Great Enlightenment is without beginning or end, and so is illusion. Great Enlightenment is not external and there is no illusion to obstruct it. Great Enlightenment contains illusion and is not concerned with large or small. Great Enlightenment is its own Great Enlightenment; it is snow-covered mountains, rocks, and trees.

The Great Enlightenment of Buddhas is for sentient beings, and the Great Enlightenment of sentient beings illuminates the Great Enlightenment of the Buddhas. There is no distinction between them. Great Enlightenment is not just the function of ourselves or others. It fills everywhere and is the center of existence in both the form of enlightenment and illusion. Illusion can only seek Great Enlightenment and we can never find Great Enlightenment outside of illusion.

Priest Meiu sent a monk to ask Gyozan, “Do people living nowadays need enlightenment?” 

Gyozan replied, “Enlightenment exists but it is easy to misunderstand.”

The monk returned to Meiu and reported Gyozan's answer. “What a wonderful answer! Only a very great Zen master could give such an answer.” Meiu praised Gyozan highly. “People living nowaways” is the eternal present. Thousands of years exist in the present and our life, in the present, is the focal point of our study. Understanding must be attained through the body and mind and not based on others' interpretation. We must reflect upon the fact that all things are contained in our original self. We must search for this principle with a clear mind.

Recently in the Sung Dynasty there were monks who did not shave their heads and did not understand Buddhism even though they studied it for many years. They were constantly striving to become a Buddha and continually waiting for enlightenment, which for them, was the basic purpose of Buddhism. What vulgar people they were! They never touched real Buddhist teaching so they thought enlightenment came as a result of their zazen. Trying to gain enlightenment they lost the chance to meet a real Zen master—they were lazy and slothful, wasted time, and misunderstood Buddhism.

Priests of the present day are evasive about the question, “Do people living now need enlightenment?” If we say there is enlightenment, they will deny it. If we say enlightenment emerges they ask, “Where is enlightenment in everyday life? Is it really enlightenment? Do we actually need enlightenment?”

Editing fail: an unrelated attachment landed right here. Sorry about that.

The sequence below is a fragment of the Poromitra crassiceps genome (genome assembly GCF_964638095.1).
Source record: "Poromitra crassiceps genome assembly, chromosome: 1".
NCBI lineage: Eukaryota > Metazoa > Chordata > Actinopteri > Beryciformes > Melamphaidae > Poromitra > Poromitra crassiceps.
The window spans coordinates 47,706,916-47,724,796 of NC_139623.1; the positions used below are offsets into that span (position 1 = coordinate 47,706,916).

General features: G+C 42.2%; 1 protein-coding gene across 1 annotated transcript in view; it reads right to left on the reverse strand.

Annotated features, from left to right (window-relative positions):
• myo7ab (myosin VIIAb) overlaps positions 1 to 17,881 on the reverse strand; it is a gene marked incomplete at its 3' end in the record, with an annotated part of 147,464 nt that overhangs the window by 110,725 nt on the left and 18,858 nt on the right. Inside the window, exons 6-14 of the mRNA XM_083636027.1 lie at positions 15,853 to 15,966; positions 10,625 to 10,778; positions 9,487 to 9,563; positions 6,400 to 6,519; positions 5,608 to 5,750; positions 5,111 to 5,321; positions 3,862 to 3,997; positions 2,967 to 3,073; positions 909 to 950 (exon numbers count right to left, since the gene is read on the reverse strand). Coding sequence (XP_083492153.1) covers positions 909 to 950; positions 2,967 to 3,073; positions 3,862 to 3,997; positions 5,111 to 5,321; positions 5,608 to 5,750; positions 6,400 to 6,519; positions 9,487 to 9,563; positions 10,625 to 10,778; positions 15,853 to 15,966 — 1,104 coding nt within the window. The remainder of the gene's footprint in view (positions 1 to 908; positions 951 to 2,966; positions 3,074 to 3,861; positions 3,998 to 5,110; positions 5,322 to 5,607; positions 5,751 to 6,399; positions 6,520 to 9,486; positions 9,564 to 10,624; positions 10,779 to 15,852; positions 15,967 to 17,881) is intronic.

Priests of the present day think that there are two distinct states: unenlightenment and enlightenment. They think that unenlightenment becomes enlightenment and it is attained from somewhere or someone else. But even that idea is nothing but Great Enlightenment. Unenlightenment is, and always has been, a form of enlightenment. For example, yesterday I was unenlightenment; but today I am enlightenment. We possess in the present enlightenment the enlightenment of yesterday—enlightenment does not begin with the moment of perception. Consequently, everything, right now, in the eternal present is Great Enlightenment. That is Great Enlightenment; this is Great Enlightenment.

Delivered to the monks January 20, 1243 by Dogen

Excerpted from Shobogenzo Volume 1 – translated by Kosen Nishiyama and John Stevens 1975 out of print and unavailable

“You must be completely detached from the notion of Great Enlightenment and never seek or crave it.”

The lovely paradox of right intention in practice….who is not mystified by Great Enlightenment? And yet we are advised, the more we seek it, the more illusive it becomes. So, out of the corner of our consciousness we peek from time to time, wondering, even so, where, exactly, and when is this Great Enlightenment? The maxim we hear in practice “Great effort, no goal” approximates the attitude of right intention. What a generous discourse on Great Enlightenment Dogen shares with us!

“All the Buddhas have learned through Great Enlightenment to actualize the true meaning of enlightenment in everyday life.”

There are more than a few hints of where to look, how to gently proceed without grasping too firmly. Akin to holding a rose with thorns, lightly, gently we grasp and have the rose in our hands. Too much pressure and we are injured; too little and it falls from our grasp.

“Different types of people have different means of realization, and everyone possesses the ability to understand true function and meaning of their own nature.”

This accounts for all the various teachings, some even which seem to contradict prior teachings. Everyone has a different pathway into understanding. Sometimes it seems more helpful to be aware of the pitfalls in practice and leave whatever “progress” happens to itself. Even Socrates had a very clear version, “I know only one thing, that I know nothing.”

Once again we are inspired, we continue to sit in the lap of the universe and become comfortable over time with nothing to hold onto.

Journeying forward,